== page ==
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ULibraries Workshop o Design - Handouts

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ULibraries Workshop o Design - Handouts

  1. 1. Incorporating Universal Design Principles in the Development, Delivery, and Assessment of Your Instruction<br />University of Minnesota<br />Library Staff<br />May 13, 2011, 9:00 a.m. – Noon<br />Room 120 Elmer L. Andersen Library<br />Presented by <br />Susan A. Aase, J.D., M.S.Ed., Outreach Coordinator, Disability Services<br />Ilene D. Alexander, PhD, Teaching Consultant, Center for Teaching & Learning<br />Tim Kamenar, M.S., Disability Specialist, Disability Services<br />Kate Martin, M.A., Teaching Consultant, Center for Teaching & Learning<br />Objectives<br /><ul><li>Establish a baseline understanding of Universal Design and how it generally applies to instruction.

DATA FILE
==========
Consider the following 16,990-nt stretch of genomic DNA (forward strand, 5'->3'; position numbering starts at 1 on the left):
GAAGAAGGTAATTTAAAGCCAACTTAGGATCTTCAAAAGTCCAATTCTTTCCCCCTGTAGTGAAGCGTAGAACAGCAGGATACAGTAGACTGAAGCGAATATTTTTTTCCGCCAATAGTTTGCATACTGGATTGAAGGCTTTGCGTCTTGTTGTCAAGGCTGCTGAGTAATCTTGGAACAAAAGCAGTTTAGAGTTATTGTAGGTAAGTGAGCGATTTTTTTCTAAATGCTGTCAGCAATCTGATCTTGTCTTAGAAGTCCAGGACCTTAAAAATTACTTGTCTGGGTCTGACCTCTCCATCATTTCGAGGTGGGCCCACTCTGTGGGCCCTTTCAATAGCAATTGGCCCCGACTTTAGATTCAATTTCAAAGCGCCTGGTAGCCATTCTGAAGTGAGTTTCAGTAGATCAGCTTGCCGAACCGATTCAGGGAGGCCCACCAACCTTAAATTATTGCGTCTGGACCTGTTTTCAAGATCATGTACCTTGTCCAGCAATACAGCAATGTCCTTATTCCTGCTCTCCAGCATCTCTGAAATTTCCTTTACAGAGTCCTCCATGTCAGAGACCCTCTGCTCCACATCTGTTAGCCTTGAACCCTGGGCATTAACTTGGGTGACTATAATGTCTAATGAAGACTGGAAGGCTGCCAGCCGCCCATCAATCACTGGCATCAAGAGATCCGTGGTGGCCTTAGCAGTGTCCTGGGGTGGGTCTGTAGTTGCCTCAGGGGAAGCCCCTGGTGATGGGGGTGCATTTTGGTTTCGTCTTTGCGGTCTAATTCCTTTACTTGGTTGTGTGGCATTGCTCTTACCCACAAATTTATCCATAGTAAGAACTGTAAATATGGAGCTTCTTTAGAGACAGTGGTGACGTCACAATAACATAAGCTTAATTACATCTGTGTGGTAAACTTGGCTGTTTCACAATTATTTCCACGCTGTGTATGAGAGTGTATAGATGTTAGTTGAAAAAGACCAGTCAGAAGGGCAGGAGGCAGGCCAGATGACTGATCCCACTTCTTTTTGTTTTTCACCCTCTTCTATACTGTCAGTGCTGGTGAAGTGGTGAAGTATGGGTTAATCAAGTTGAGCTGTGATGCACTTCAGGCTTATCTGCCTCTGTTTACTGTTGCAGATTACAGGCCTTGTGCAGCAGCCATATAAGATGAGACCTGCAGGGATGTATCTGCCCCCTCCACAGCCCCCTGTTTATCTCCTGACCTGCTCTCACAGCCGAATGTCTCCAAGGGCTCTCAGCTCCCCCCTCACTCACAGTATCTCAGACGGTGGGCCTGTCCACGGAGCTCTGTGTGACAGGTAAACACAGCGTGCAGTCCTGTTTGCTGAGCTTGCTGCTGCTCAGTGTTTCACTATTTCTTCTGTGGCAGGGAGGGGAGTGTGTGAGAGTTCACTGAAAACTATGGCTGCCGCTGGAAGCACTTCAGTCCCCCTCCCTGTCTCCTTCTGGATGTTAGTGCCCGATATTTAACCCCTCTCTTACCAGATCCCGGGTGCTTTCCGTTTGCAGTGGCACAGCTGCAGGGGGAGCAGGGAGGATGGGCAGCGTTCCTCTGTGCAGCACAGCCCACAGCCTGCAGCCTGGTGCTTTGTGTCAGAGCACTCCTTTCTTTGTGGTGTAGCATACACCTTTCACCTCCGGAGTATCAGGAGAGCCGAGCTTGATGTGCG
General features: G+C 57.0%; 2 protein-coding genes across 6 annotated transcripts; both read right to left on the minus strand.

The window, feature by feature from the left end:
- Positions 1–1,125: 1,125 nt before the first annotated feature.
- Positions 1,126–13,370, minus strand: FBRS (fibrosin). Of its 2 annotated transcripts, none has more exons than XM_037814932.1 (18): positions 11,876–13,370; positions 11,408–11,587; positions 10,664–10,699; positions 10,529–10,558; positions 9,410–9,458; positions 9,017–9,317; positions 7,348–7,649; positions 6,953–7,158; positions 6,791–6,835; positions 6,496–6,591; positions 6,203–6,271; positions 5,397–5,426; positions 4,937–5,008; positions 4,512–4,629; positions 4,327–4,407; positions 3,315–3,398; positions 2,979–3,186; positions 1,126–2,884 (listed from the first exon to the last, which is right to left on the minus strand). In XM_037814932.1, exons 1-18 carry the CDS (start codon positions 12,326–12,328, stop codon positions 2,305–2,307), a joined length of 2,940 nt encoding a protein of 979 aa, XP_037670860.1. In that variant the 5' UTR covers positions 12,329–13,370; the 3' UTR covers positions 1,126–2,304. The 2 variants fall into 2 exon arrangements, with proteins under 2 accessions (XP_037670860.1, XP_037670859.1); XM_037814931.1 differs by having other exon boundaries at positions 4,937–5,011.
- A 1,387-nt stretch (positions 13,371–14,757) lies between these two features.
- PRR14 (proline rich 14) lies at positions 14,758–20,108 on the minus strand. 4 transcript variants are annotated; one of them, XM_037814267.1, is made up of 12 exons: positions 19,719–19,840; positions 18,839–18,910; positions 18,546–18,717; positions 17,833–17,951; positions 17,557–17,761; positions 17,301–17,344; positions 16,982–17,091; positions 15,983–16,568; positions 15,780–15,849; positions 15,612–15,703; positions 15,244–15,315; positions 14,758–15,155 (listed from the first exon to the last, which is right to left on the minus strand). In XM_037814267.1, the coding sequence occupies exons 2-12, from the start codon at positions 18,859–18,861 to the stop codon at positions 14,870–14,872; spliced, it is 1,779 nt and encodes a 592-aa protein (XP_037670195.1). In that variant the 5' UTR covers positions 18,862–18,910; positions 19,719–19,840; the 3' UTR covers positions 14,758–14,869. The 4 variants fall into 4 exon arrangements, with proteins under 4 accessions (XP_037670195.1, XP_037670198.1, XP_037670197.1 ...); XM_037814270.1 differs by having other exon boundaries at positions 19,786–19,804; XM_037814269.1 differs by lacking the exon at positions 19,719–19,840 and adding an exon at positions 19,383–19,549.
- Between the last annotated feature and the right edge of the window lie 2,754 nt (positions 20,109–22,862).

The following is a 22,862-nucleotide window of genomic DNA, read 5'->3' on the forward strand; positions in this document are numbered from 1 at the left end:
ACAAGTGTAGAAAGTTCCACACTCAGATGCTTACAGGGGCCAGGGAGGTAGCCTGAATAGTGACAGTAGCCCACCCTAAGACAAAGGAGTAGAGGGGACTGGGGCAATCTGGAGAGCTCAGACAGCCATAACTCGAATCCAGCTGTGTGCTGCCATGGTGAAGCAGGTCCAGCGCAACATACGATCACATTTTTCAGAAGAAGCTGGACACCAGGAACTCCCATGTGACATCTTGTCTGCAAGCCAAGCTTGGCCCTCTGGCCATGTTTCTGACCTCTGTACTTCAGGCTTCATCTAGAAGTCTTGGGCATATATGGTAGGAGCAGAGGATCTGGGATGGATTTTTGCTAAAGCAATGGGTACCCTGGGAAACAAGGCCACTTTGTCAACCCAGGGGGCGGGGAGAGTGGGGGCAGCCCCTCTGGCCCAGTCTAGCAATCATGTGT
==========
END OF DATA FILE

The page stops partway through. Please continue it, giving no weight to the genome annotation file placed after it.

2. 2. Link the principles of Universal Design to practices in design and delivery of courses, workshops, instructional resources, or tools.
  3. 3. Apply a Universal Design framework to the assessment and next-stage planning related to the participant’s work.</li></ul> <br />Outcomes<br /><ul><li>Participants will leave with strategies for incorporating principles of Universal Design into their work.
  4. 4. Participants will be able to create a timeline for applying Universal Design to their work.
  5. 5. Participants will be able to develop a plan for assessing their work that incorporates Universal Design principles.</li></ul> Agenda<br /><ul><li>Activity/Introductions
  6. 6. Universal Design/Integrated, Aligned Design
  7. 7. Project Work